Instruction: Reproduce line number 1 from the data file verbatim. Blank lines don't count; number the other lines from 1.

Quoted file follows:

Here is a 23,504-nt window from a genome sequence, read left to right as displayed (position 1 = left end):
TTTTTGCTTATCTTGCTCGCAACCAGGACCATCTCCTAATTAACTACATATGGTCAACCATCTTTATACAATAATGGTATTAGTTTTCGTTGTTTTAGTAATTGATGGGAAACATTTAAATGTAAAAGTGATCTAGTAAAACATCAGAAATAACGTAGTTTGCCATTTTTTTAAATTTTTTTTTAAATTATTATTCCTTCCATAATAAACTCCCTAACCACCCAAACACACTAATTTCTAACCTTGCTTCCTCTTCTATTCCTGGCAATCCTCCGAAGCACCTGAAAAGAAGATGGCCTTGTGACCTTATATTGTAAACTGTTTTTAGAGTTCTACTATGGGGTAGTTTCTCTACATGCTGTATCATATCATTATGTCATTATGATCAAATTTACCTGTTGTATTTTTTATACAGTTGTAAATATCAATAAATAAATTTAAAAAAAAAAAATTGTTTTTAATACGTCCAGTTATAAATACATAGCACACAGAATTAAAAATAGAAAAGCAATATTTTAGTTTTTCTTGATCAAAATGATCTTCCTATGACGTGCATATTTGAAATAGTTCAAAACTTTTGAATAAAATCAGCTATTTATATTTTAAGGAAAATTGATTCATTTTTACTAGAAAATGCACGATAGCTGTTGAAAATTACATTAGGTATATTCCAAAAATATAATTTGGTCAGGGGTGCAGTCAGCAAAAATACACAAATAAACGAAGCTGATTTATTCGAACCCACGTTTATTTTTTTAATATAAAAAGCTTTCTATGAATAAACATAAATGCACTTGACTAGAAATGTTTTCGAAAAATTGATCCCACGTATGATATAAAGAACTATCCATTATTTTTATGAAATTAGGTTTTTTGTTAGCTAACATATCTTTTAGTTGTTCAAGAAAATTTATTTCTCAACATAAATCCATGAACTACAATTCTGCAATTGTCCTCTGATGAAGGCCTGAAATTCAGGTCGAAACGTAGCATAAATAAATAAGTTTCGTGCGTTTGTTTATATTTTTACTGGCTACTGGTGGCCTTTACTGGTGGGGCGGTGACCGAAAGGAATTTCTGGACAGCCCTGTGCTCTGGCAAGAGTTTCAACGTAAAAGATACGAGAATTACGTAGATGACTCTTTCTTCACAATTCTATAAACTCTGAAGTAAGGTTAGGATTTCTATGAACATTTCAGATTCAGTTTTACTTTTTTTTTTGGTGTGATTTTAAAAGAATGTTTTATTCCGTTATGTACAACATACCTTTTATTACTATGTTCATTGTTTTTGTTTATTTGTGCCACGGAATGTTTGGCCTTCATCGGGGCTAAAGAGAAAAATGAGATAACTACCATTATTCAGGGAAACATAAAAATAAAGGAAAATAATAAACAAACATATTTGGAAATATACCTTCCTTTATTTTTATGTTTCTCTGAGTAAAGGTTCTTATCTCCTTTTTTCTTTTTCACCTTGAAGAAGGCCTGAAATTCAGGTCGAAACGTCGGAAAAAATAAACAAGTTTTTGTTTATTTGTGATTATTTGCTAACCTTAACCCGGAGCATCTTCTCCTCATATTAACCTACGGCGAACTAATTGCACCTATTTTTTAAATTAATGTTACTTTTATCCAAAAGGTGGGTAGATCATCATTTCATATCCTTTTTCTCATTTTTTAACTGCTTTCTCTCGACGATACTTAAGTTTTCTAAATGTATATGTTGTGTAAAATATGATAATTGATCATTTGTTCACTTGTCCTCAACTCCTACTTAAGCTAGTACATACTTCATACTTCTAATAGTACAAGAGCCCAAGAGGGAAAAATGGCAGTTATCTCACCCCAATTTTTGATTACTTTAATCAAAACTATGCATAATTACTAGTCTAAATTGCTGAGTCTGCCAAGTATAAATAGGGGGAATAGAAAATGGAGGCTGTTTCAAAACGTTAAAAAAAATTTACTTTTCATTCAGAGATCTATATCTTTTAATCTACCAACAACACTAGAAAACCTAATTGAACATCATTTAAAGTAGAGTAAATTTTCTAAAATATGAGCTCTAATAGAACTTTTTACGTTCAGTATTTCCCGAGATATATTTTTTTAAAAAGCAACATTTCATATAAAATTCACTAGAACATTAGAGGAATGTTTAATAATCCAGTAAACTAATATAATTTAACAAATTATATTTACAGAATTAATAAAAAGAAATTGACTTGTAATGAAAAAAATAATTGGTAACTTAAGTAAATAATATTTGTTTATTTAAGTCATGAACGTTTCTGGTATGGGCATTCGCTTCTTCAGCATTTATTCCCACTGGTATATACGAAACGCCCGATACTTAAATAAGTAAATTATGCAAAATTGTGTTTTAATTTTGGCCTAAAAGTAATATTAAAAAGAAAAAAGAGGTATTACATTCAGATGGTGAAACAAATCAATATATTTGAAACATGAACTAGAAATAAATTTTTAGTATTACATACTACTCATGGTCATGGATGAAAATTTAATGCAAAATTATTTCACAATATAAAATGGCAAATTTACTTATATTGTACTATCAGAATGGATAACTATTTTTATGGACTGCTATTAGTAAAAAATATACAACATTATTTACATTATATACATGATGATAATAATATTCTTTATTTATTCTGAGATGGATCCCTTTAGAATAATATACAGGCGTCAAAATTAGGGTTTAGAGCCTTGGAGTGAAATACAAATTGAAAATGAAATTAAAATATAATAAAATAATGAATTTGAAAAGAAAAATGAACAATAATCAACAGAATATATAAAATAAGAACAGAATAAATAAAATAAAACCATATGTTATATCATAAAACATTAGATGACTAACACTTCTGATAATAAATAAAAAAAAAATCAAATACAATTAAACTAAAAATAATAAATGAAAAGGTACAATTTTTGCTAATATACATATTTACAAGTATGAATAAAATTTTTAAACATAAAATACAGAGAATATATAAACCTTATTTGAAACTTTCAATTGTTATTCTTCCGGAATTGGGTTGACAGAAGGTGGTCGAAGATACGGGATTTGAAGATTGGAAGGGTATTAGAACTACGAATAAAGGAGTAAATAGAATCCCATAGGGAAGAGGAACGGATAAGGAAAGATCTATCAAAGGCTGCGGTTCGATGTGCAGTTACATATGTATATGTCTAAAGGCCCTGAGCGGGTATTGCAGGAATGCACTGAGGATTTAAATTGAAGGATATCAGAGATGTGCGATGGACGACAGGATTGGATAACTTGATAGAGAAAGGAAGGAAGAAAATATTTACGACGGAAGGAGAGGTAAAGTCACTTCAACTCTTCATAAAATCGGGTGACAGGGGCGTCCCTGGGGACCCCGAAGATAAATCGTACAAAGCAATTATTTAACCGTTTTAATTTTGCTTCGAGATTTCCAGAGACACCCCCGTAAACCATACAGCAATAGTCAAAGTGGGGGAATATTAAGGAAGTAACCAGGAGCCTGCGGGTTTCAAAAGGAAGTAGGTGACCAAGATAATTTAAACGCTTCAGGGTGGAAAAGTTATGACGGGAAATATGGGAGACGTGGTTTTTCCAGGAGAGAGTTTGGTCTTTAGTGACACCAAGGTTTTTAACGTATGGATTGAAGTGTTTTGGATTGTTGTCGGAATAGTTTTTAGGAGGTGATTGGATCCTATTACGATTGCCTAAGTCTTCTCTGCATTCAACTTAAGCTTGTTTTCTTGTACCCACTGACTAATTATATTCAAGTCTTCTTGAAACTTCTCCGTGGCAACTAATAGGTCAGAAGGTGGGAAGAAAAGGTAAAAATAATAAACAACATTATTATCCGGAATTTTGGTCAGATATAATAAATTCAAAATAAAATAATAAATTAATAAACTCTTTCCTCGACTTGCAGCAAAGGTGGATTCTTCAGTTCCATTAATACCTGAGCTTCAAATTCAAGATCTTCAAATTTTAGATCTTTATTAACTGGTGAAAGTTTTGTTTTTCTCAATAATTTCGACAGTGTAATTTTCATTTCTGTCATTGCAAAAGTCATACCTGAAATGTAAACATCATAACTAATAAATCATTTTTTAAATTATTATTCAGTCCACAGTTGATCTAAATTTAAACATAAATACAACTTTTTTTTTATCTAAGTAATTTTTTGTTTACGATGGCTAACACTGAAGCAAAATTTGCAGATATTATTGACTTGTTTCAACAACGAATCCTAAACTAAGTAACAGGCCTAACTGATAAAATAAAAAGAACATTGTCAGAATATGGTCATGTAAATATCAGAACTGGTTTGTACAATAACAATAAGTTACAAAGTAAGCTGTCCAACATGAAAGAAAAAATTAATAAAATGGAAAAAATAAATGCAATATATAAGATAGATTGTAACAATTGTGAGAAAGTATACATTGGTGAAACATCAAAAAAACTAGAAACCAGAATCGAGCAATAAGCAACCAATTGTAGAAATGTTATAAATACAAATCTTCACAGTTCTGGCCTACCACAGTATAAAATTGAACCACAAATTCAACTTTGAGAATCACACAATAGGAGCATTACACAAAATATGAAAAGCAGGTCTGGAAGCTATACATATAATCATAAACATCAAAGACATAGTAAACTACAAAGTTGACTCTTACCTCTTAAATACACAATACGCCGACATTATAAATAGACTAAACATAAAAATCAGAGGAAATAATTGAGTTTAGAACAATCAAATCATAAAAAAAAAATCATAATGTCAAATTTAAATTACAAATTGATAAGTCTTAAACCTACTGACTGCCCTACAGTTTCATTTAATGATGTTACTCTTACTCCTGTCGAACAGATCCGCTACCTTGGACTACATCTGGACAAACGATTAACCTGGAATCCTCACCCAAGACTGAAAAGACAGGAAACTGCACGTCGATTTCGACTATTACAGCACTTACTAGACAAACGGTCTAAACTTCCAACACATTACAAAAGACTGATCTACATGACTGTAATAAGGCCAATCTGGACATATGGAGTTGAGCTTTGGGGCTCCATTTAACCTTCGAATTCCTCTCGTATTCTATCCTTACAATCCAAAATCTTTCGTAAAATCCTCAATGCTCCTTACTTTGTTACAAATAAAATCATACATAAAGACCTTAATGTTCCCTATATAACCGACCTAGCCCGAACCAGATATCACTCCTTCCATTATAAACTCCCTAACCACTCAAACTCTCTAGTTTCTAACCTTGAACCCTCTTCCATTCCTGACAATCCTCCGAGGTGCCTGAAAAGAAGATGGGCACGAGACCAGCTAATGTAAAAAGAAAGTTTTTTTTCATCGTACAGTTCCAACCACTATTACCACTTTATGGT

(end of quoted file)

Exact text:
Here is a 23,504-nt window from a genome sequence, read left to right as displayed (position 1 = left end):